Draper’s Mill

Draper’s Mill, also known as Tivoli Mill and Silverhill Mill took its name from the Draper family who ran it for several decades. Draper’s was a smock windmill standing on the site of a previous mill which burned down in 1867. (Some reports suggest 1865) This new larger mill was rebuilt by Agricultural Engineers from Catsfield for the Draper family around 1866 (possibly as late as 1868) and was in use until 1941. Continue reading Draper’s Mill

The Rye Mill


Rye Mill
Rye Mill

Actual documentary evidence on the history of Rye Mill is virtually non-existent. It was the subject of Victorian mezzotints and oleographs, but beyond that visual and literary records are silent. Whether a mill existed on the present site earlier than, say, 1850, is a matter of pure conjecture. We do know, however, that long before the Webb family, who used the mill for baking and bread-making before and after the Second War, came into residence the buildings had been given over to storing grain. Probably the last flour actually produced there was sold either before or during the First World War. Then the bakery was at the Mill Cottage – the old tall chimney of the bakehouse can be seen in the photographs taken in the 1920s. Continue reading The Rye Mill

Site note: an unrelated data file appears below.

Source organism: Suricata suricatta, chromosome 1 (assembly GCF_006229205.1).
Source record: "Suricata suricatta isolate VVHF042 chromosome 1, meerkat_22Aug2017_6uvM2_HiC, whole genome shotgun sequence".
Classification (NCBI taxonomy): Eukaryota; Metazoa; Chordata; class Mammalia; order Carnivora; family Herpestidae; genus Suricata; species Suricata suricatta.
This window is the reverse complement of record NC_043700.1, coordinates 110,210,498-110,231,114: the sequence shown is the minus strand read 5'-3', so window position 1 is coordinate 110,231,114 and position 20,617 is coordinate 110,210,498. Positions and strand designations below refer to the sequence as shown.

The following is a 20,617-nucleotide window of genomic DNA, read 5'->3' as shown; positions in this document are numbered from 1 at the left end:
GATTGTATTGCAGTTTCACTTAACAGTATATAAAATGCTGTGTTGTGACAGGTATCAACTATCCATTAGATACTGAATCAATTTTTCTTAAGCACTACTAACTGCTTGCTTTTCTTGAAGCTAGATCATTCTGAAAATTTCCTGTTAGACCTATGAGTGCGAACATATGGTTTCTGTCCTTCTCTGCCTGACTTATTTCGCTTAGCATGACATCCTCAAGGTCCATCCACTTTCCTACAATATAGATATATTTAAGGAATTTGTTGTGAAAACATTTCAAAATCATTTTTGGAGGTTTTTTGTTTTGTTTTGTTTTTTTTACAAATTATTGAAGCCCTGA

The Day the Mill Burned Down


By Arthur Woodgate

When I awoke on 13th June 1930, my bedroom window was full of flame (A sight not unusual ten years later). This was out beloved Windmill, by the River Tillingham, on fire. A different sight than that on the Rye’s Own Christmas card. By the time I dressed and got out to be on hand should any help be needed the mill was completely alight with its out line shape still showing through the flames, but seconds later it seemed to twist and collapse. Continue reading The Day the Mill Burned Down